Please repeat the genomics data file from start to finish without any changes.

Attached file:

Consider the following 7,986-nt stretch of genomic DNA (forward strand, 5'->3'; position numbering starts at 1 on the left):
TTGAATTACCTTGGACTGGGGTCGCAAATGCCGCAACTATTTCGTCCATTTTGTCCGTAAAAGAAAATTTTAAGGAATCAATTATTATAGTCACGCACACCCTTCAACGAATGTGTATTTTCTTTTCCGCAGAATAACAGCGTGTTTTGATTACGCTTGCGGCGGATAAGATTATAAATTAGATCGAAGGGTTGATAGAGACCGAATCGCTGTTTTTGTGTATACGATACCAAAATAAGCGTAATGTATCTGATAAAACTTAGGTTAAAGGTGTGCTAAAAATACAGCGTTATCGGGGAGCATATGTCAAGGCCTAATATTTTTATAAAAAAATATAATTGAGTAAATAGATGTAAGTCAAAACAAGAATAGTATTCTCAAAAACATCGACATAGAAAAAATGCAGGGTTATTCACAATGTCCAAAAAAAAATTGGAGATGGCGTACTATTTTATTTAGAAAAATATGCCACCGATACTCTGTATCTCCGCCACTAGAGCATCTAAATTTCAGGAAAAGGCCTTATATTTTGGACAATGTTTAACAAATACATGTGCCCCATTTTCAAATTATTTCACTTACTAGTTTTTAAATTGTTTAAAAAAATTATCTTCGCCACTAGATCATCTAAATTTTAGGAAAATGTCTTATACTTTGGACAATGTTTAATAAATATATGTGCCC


Consider the following 7,986-nt stretch of genomic DNA (forward strand, 5'->3'; position numbering starts at 1 on the left):
TTGAATTACCTTGGACTGGGGTCGCAAATGCCGCAACTATTTCGTCCATTTTGTCCGTAAAAGAAAATTTTAAGGAATCAATTATTATAGTCACGCACACCCTTCAACGAATGTGTATTTTCTTTTCCGCAGAATAACAGCGTGTTTTGATTACGCTTGCGGCGGATAAGATTATAAATTAGATCGAAGGGTTGATAGAGACCGAATCGCTGTTTTTGTGTATACGATACCAAAATAAGCGTAATGTATCTGATAAAACTTAGGTTAAAGGTGTGCTAAAAATACAGCGTTATCGGGGAGCATATGTCAAGGCCTAATATTTTTATAAAAAAATATAATTGAGTAAATAGATGTAAGTCAAAACAAGAATAGTATTCTCAAAAACATCGACATAGAAAAAATGCAGGGTTATTCACAATGTCCAAAAAAAAATTGGAGATGGCGTACTATTTTATTTAGAAAAATATGCCACCGATACTCTGTATCTCCGCCACTAGAGCATCTAAATTTCAGGAAAAGGCCTTATATTTTGGACAATGTTTAACAAATACATGTGCCCCATTTTCAAATTATTTCACTTACTAGTTTTTAAATTGTTTAAAAAAATTATCTTCGCCACTAGATCATCTAAATTTTAGGAAAATGTCTTATACTTTGGACAATGTTTAATAAATATATGTGCCC